A study in minimalism, Hellman’s existential road movie stands as the ne plus ultra of a sub-genre that flourished briefly in the late 60s/early 70s (see, in particular, Easy Rider and Vanishing Point). Pioneering the character-as-function approach later used by the Walter Hill heist/chase film The Driver (1978), Blacktop stars musicians James Taylor (The Driver) and Dennis Wilson (The Mechanic), as well as Laurie Bird (The Girl) and the always-fantastic Warren Oates (G.T.O.). Their lives as stripped-down as the ’55 Chevy they race, The Driver and The Mechanic wander the American back-road landscape seemingly at random, their movements dictated only by the need for spare parts and a forum to prove their mettle. At once, an inspection of the national obsession with cars and speed, a study in interpersonal disconnect and an exploration of the price of human autonomy (as famously stated in the lyrics to Kris Kristofferson’s “Me & Bobby McGee”: “Freedom’s just another word for nothing left to lose”), Hellman’s film concludes abruptly and apocalyptically, taking advantage of the medium’s formal properties to imply the ultimate cost of a rootless, bootless and nomadic way of life. (In a word, to quote another renowned singer-songwriter: “It’s better to burn out than to fade away.”)
All That Heaven Allows (Douglas Sirk, 1955) – 4.5/5
Sirk doesn’t seek to transcend melodrama (whatever that might mean) so much as to employ it as a Trojan Horse, sneaking maximum levels of social criticism and visual sophistication into a “woman’s picture.” Sirk and DP Russell Metty’s color palette ranges from autumnal oranges and browns to wintry whites and blues—often a scene’s emotional tone hinges on a progression or alternation between the two registers—shot through now and again with a vivifying verdure or the ardent red of a dress (as this incarnation of desire passes from mother to daughter). Bolstering this color-coding, Sirk and Metty make the most of reflective surfaces and frames-within-the-frame (a patterned screen’s function as a divider attains metaphorical status). The social commentary works on two levels—the first depicts the gossip-mongering and familial hectoring provoked by Rock Hudson’s and Jane Wyman’s May-December romance, while the second suggests (through a running bit involving a TV salesman) the isolation and atomization imposed upon the body politic by film’s rival medium, hauntingly visualized by a slow track-in on the TV set to reveal Jane Wyman’s despondent figure trapped within its glassy, glossy surface.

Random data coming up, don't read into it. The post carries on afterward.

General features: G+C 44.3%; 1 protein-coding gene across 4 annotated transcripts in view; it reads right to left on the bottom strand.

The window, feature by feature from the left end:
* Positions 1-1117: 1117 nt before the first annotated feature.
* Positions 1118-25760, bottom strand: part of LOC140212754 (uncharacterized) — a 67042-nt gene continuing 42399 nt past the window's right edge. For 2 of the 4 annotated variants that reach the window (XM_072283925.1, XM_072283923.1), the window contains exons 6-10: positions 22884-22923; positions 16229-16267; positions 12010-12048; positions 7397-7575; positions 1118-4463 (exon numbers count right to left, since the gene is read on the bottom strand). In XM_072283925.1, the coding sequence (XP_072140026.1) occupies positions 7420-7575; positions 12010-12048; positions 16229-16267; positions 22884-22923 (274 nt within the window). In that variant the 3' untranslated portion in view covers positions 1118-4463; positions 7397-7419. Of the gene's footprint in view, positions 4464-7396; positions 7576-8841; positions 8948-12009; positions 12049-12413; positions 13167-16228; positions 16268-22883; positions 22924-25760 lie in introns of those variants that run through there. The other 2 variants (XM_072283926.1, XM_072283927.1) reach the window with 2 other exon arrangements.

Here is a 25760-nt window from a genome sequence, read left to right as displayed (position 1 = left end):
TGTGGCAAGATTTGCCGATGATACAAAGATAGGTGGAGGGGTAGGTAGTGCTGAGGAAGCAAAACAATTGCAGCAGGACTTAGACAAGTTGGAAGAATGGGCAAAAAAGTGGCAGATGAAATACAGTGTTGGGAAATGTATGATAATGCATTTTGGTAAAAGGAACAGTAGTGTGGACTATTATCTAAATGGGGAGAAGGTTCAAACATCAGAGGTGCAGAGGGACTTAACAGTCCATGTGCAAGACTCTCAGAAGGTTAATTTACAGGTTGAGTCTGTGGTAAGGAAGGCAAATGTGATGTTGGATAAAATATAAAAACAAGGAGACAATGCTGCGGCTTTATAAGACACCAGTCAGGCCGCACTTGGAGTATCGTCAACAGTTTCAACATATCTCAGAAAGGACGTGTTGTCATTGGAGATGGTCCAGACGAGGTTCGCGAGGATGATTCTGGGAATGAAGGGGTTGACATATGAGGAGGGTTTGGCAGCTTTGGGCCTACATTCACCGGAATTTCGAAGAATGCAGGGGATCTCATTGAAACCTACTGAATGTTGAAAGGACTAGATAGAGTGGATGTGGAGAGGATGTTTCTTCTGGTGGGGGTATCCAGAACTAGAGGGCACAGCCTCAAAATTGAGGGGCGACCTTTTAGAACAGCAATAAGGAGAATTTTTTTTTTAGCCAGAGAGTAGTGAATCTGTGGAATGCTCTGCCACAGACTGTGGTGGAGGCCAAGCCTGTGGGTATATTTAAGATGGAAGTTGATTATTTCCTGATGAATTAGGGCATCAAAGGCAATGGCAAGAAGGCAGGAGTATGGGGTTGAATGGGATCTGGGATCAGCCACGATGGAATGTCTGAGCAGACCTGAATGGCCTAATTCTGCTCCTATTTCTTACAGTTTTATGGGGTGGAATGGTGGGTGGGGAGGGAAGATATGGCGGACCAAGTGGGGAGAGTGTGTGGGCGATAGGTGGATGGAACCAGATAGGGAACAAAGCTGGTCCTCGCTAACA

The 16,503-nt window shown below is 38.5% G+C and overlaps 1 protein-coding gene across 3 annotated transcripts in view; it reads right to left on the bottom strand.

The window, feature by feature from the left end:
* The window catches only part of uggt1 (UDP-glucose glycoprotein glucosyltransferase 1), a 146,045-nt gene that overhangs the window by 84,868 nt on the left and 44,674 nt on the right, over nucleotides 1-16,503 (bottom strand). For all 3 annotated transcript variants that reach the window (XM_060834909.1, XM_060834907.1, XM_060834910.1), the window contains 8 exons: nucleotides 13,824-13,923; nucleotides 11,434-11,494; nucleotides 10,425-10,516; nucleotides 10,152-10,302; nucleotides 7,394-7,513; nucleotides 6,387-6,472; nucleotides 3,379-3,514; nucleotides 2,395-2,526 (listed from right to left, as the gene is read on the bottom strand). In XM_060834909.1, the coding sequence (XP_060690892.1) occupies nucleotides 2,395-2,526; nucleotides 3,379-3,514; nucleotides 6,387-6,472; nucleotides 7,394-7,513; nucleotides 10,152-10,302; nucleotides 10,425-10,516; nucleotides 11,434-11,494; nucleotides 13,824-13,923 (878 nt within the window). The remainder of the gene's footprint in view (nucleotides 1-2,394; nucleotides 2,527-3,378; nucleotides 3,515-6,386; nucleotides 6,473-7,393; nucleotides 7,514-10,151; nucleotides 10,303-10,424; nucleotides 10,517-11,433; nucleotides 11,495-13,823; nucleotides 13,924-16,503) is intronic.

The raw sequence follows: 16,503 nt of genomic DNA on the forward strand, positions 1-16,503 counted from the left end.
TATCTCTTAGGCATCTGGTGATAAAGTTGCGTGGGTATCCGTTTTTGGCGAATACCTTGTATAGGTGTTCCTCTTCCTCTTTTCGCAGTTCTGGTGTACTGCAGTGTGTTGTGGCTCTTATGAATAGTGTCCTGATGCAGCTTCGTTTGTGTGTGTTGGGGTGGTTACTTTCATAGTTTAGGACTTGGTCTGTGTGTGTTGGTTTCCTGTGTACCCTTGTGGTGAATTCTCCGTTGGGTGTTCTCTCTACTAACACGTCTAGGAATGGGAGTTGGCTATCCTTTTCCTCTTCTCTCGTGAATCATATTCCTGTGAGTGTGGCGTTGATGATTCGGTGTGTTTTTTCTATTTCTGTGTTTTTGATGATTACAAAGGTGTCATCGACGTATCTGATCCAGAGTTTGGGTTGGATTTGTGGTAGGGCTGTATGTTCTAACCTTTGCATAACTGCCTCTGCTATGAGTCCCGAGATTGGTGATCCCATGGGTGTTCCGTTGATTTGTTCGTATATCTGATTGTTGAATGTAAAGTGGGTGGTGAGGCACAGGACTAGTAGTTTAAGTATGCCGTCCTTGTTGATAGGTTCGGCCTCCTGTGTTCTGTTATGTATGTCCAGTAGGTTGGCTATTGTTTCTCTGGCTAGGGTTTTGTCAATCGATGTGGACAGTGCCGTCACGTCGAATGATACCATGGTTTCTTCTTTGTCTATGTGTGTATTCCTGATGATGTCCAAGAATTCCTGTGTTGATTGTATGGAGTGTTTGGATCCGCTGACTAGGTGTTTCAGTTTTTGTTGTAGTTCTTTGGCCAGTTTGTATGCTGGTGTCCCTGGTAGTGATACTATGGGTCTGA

The Reckless Moment (Max Ophuls, 1947) – 4/5
In Ophuls’ stylish, well-observed and nicely detailed melodrama/noir hybrid, based on a novel, The Blank Wall, by Elizabeth Sanxay Holding and remade as The Deep End (2001), matriarch Lucia Harper (Joan Bennett) is forced to shield her bitchy art-student daughter first from the clutches of oily older man Ted Darby and then, after his accidental death, from a blackmail scheme involving suave Martin Donnelly (James Mason), with whom Bennett becomes a bit (improbably) smitten. As was his wont, Ophuls moves the camera almost constantly, tracking his characters’ every move, creating a prevalent atmosphere of entanglement and entrapment that is reinforced, in a clever bit of visual metaphor, by twice turning the balustrade of the family staircase into the bars of a prison cell. The first instance occurs before the confrontation with Darby and signals impending danger, while the second constitutes the film’s final shot, audaciously reinforcing the notion first suggested by Donnelly that her family itself constitutes a kind of prison for Lucia Harper. Certainly, this idea is buttressed by the family dynamic: absentee father, ingrate daughter, feckless father-in-law, Poindexter son who receives the lion’s share of Lucia’s displaced anger and aggression.
Gunman’s Walk (Phil Karlson, 1958) – 3.5/5
Any similarity between this Cinemascope Western’s depiction of the legacy of violence and racism rampant throughout the Old West and John Ford’s The Searchers (1955) is not entirely coincidental, since both films were written by frequent Ford collaborator Frank Nugent. Granted, Karlson’s film would not fare well in a point-for-point comparison, yet it has its own enticements. Van Heflin excels as the horse-trading patriarch and Tab Hunter tosses aside his surfer boy image as the gun-crazy favorite son. By pitting father against son in the climactic showdown, the story attains a level of quasi-Biblical resonance, and it’s a remarkable moment when Heflin subsequently breaks down in sobbing tears.